Summary: We are delighted to be joining the AIMS-2-TRIALS consortium consisting of research groups from over 40 institutions across Europe working together. To find out more about AIMS-2-TRIALS, you can visit the website at www.aims-2-trials.eu. As part of AIMS-2-TRIALS, we will be expanding our research on rare genetic variants associated with autism, in the Synaptic Gene Study. For this study we are interested in learning about behaviour, cognition and brain development in people with a rare genetic condition known as NRXN1 deletion.
This study involves interviews and questionnaires, pen-and-paper tasks, a blood draw, eye-tracking and a measures of brain function and structure using EEG and MRI.
We looking for any child, adolescent or adult over the age of two years with a NRXN1 (2p16.3) deletion and their families to take part in the study.
We are also looking in any child, adolescent or adult over the age of two years without any known genetic condition and their families to take part in the study.
Phone: 01 8962219
Summary: We’re looking to understand the biology behind autism. The foundation of our bodies lies in our DNA and this is where we are going to look. How are we going to do it? We will measure your DNA, then have a look to see which parts of the DNA are related to autism. Like any genetic study, families are the best way to do this. The first step is to get in touch and we will talk the research process through with you and your family.
Recruitment: We are recruiting families with a two or more affected family members with an autism diagnosis.
Phone: 01 8962219
Summary: Prader-Willi Syndrome (PWS) is a complex genetic syndrome. Social cognition, or the ability to understand the thoughts and feelings of others, is impaired in PWS. In this project, we will carefully evaluate social cognition and social reward alterations in PWS using clinical assessment and neurocognitive methods (EEG, eye tracking). We will look at how social cognition and reward processing might contribute to autism symptoms and behaviours of concern in PWS.
Recruitment: We are looking for any person with a confirmed genetic diagnosis of PWS to take part in this study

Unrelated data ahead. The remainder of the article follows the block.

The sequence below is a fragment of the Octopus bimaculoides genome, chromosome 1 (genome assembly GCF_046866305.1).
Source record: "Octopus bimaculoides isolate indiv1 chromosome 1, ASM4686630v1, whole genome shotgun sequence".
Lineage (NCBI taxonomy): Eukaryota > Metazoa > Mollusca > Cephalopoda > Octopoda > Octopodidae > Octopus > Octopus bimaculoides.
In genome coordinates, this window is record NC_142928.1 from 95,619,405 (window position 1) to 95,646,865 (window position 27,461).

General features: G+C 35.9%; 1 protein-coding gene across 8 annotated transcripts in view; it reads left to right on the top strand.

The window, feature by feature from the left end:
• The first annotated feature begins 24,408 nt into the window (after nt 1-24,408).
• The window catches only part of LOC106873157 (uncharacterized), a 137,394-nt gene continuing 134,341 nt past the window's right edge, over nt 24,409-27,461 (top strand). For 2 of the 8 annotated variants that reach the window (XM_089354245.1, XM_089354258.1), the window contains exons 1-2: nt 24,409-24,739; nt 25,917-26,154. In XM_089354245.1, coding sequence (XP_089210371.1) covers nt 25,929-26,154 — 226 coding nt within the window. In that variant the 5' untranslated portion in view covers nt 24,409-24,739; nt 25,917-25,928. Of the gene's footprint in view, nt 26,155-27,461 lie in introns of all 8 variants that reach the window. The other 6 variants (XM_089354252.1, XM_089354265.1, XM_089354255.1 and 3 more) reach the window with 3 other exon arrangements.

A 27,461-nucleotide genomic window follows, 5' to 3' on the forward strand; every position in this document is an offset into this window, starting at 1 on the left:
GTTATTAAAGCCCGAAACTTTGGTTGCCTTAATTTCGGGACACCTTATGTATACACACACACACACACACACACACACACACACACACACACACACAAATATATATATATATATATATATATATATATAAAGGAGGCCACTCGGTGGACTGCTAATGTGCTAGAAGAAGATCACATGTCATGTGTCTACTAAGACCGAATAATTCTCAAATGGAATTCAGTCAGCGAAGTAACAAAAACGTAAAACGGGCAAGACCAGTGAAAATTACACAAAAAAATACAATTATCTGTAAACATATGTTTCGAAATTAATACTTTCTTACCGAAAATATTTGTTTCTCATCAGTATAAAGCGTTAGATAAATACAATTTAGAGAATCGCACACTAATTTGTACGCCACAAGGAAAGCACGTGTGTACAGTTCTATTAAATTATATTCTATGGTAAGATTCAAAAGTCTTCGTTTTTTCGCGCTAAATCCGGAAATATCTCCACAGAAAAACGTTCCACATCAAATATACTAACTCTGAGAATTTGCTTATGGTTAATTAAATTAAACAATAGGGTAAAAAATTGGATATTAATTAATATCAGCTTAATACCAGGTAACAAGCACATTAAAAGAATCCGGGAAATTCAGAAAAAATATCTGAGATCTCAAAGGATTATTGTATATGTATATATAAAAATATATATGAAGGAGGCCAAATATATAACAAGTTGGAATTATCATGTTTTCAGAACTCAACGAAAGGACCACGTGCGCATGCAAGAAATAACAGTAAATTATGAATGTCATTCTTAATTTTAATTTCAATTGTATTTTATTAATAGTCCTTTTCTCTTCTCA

We are conducting a series of investigations concerned with how genes contributing to the risk of schizophrenia influence brain structure, brain function, and how we think and feel.
Who Can Participate?
Our studies involve both healthy volunteers and patients with psychosis (including schizophrenia, schizoaffective disorder, and bipolar disorder).
Healthy volunteers must be:
- Aged 18 – 65 years old
- Born in Ireland, with Irish parents and grandparents on both sides
- Have no history of psychosis, and have no first degree relatives (parents, siblings) with a history of psychosis.
What Does the Study Involve?
We use three different approaches in these studies:
- Neuropsychological testing
- EEG (electroencephalography)
- MRI (magnetic resonance imaging)
Individuals can volunteer to participate in any one or more of these study types.
‘Neuropsychology’ involves using cognitive (i.e. thinking) tests as a measure of how your brain is functioning. For example, tests of general intelligence (IQ), memory, perception, attention, language function etc.
EEG measures the small amount of electrical activity generated by your brain, via an electrode-cap that is placed on the participants head. This cap picks up the electrical impulses that are generated when certain parts of the brain are activated, for example when a person does thinking tasks such as measures of visual or auditory attention.
MRI uses a combination of a magnetic field and radio waves to take pictures of the brain. We are able to take two kinds of brain picture with MRI: (1) structural and (2) functional. Functional MRI allows us to see which parts of your brain are activated when you do certain types of thinking or feeling tasks. Structural MRI pictures allow us to see changes in the brain structure and connections between different areas of the brain that are influenced by various genes.
In addition, in all of our studies participants are required to provide either a saliva sample, used for the genetic aspects of the study.
If you are interested in participating in any of our studies, please email email@example.com to submit your name and contact information.